(PG-13 for brief sex, violent & disturbing images, unorthodox thematic material): It's a mess.
Apparently hoping to ride in on the success of virtual reality-type of formats ("Paranormal Activity" the most recent), writer/director Olatunde Osunsanmi opts for a mix of recreated scenes from what actually happened in Nome, Alaska, where people were mysteriously disappearing or horribly murdered with dramatized versions of same. Shaky camera, TV-like unclear images, blurs, mostly narratives from involved characters given in bland, toneless, sometimes unintelligible whispers comprise the bulk of the film - aided by split screen shots of the "real" and "dramatic" persons.
It's presented mostly through a psychiatrist interviewing people experiencing similar strange horrors, then through another psychiatrist interviewing the first one, who seems to have become too involved with her patients & the unseen force (which later claims to be God) and is falling apart herself. To complicate the ridiculous narrative is the fact that the local constable considers the first psychiatrist to be alone guilty for the city's vanished and/or dead and hounds her relentlessly.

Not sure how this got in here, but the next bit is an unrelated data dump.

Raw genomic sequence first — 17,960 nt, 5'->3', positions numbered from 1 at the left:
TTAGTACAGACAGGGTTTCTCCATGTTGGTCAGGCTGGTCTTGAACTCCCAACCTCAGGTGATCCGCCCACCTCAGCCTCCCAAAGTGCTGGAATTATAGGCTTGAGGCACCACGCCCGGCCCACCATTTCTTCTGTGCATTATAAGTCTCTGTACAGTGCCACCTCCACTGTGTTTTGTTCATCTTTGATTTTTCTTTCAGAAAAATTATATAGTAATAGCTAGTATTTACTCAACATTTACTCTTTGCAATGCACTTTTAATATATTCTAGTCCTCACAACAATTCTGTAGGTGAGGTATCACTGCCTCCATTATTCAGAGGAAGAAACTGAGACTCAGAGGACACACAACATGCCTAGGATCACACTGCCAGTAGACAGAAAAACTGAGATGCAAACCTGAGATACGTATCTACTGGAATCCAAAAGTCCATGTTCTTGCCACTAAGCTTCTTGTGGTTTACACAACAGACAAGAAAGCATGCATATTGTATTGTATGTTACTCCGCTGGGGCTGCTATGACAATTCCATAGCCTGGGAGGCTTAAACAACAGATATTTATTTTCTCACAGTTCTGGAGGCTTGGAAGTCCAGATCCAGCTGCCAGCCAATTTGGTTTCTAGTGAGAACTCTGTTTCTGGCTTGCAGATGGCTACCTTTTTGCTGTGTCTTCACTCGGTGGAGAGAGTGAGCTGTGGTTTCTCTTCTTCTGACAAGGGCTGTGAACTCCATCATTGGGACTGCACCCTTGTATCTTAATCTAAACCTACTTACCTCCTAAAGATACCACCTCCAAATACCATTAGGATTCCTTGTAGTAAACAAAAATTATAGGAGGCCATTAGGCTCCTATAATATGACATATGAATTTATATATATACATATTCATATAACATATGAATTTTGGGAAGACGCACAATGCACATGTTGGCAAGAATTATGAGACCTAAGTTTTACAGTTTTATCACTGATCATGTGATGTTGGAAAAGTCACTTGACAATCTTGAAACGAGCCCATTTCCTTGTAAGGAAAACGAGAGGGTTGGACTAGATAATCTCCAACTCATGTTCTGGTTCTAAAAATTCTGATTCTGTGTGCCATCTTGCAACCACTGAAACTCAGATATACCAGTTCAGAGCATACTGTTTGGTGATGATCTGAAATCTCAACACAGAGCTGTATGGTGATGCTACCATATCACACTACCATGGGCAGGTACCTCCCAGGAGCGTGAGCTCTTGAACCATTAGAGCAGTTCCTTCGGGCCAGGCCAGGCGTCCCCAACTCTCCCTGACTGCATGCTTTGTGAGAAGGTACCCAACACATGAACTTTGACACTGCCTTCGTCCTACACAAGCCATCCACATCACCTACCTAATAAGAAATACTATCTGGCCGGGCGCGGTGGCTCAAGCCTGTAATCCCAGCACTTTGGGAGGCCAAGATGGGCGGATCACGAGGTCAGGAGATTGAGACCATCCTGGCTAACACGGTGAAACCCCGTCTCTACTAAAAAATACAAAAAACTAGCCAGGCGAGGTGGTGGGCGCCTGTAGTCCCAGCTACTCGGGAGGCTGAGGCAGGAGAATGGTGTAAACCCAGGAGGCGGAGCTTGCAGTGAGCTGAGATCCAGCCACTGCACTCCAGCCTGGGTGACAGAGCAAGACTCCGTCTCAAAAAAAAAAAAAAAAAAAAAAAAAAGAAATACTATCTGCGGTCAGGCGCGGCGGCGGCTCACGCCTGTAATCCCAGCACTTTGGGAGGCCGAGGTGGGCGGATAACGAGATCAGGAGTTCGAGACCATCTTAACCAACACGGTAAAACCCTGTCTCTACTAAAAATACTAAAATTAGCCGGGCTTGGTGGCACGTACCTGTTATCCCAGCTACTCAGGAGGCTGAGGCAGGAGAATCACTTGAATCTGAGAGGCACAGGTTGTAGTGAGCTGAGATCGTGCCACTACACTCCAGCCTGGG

As with films of this sort, it ends up in the air. With its mix of "actual" scenes & the made-up scenes, punctuated by Atli Orvarsson's slam-bam, shock-stabbing musical score, this nearly 100-minute confusion most closely resembles the hyped-up reality shows on TV - aggravating and unsatisfying even at only half an hour. The references back to Sumarians in 4000 BC, religious suggestions and more - supposedly to give credibility to the clumsy editing & terrible camera work - just don't succeed to be either reality or dramatic entertainment. A mess. (Grade: F)